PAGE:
I know that Novak Djokovic is top dog. | MORGAN SETTE


When I was 18, my older sister dated a local tennis pro. One afternoon, he came to our Genova home with a silver trophy raving about a 16-year-old prodigy he’d played at the tournament. “Simon,” he said with eyes as wide as tennis balls, “you cannot imagine how powerful he is, like a bull.”

Of course, he was talking about our beloved Rafael Nadal. Ever since, I’ve supported Rafa in every tournament, spotted him next to the Cathedral, and even had a (very) brief chat during the filming of a tv commercial. Thanks to that local pride and connection, I’ve always wanted him to be the last man standing in the GOAT debate between Roger Federer and the now more infamous than ever Novak Djokovic.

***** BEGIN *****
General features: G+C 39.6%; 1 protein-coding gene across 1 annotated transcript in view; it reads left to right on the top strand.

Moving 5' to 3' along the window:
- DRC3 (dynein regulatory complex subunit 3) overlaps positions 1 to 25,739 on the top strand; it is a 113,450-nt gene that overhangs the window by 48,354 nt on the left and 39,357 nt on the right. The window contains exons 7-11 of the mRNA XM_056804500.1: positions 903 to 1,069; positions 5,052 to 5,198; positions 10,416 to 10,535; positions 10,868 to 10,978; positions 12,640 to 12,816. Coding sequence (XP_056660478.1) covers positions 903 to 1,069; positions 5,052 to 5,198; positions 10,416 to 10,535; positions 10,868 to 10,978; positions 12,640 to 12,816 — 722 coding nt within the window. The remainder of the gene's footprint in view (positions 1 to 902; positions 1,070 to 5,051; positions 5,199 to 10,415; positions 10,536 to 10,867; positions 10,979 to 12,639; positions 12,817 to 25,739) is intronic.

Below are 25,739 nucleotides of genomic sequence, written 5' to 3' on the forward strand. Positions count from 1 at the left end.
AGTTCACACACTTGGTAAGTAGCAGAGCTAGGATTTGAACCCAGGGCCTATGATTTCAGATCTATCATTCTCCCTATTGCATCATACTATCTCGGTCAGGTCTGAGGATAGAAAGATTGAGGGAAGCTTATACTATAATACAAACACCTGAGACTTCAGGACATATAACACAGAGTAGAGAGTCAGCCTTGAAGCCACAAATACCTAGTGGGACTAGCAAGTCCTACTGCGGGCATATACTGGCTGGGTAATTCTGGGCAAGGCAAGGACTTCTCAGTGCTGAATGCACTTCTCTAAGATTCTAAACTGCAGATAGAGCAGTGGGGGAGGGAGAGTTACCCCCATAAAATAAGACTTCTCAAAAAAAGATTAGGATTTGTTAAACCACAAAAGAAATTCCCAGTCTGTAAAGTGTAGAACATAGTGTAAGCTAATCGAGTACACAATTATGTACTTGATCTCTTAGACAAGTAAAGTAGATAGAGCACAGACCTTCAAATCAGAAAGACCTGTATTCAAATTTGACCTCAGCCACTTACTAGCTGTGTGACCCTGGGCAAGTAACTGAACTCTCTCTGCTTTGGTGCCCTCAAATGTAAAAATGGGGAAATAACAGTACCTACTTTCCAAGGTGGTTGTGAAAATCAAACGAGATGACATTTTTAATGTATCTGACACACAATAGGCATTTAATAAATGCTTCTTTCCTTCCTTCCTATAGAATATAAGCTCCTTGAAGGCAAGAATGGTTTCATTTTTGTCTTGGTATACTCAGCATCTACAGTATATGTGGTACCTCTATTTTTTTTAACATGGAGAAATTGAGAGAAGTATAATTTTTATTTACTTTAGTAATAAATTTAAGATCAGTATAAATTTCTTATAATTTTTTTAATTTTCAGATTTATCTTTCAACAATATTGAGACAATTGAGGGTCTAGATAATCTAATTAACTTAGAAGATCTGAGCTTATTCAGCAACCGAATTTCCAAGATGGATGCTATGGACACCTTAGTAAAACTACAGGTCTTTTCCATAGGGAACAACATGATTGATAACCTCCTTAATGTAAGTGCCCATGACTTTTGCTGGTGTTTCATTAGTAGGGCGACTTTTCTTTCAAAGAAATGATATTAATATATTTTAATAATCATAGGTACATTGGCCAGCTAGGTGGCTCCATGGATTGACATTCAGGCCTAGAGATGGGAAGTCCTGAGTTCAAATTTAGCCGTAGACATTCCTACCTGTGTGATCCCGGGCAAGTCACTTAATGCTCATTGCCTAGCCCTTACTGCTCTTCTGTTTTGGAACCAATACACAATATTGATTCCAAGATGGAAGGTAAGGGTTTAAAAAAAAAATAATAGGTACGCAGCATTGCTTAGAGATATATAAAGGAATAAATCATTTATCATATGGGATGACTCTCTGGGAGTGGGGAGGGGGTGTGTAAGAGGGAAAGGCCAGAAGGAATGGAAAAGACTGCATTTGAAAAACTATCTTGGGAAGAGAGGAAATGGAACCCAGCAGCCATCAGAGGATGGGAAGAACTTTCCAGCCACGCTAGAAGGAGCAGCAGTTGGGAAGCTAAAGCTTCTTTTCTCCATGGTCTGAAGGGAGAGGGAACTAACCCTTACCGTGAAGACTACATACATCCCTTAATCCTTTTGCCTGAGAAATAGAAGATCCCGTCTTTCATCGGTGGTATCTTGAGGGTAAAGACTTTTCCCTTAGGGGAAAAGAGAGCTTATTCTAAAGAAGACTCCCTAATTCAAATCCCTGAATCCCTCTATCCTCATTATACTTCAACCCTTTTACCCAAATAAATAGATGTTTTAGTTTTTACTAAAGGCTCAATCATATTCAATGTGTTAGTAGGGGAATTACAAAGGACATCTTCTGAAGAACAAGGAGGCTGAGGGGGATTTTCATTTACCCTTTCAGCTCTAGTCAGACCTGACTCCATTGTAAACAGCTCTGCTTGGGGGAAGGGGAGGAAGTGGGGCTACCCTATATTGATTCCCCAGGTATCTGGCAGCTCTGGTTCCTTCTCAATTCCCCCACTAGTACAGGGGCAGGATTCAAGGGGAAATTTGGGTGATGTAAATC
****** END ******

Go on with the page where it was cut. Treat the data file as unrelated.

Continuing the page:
But if I take my emotion out of the equation, I know that Novak Djokovic is top dog. Perhaps you disagree that he deserves GOAT status but the scales of tennis glory clearly tip in his favour. He has more head to head wins against both Nadal and Federer. Combine that with the record 357 weeks at the top of the ATP rankings and his record-equalling tally of 20 Slams, then it’s hard to argue otherwise. After Novak’s seventh return to world number one, even tennis legend Pete Sampras hailed him as the greatest of all time. Game. Set. And match.

And yet, if you’re a die-hard Federer or Nadal fan, your heart says otherwise. We cling to ethereal qualities like Nadal’s grit and Federer’s elegance. Or we chastise Djokovic for his supposed arrogance or lack of class and then dangle the GOAT status just out of his reach. And that’s the point of this article: we don’t judge on reason, but emotion. And, like any bias, Novak’s vaccine status has created an emotional response from those following the saga, blinded our judgement, and led many to not only applaud his absence in Melbourne but to smear his character, too.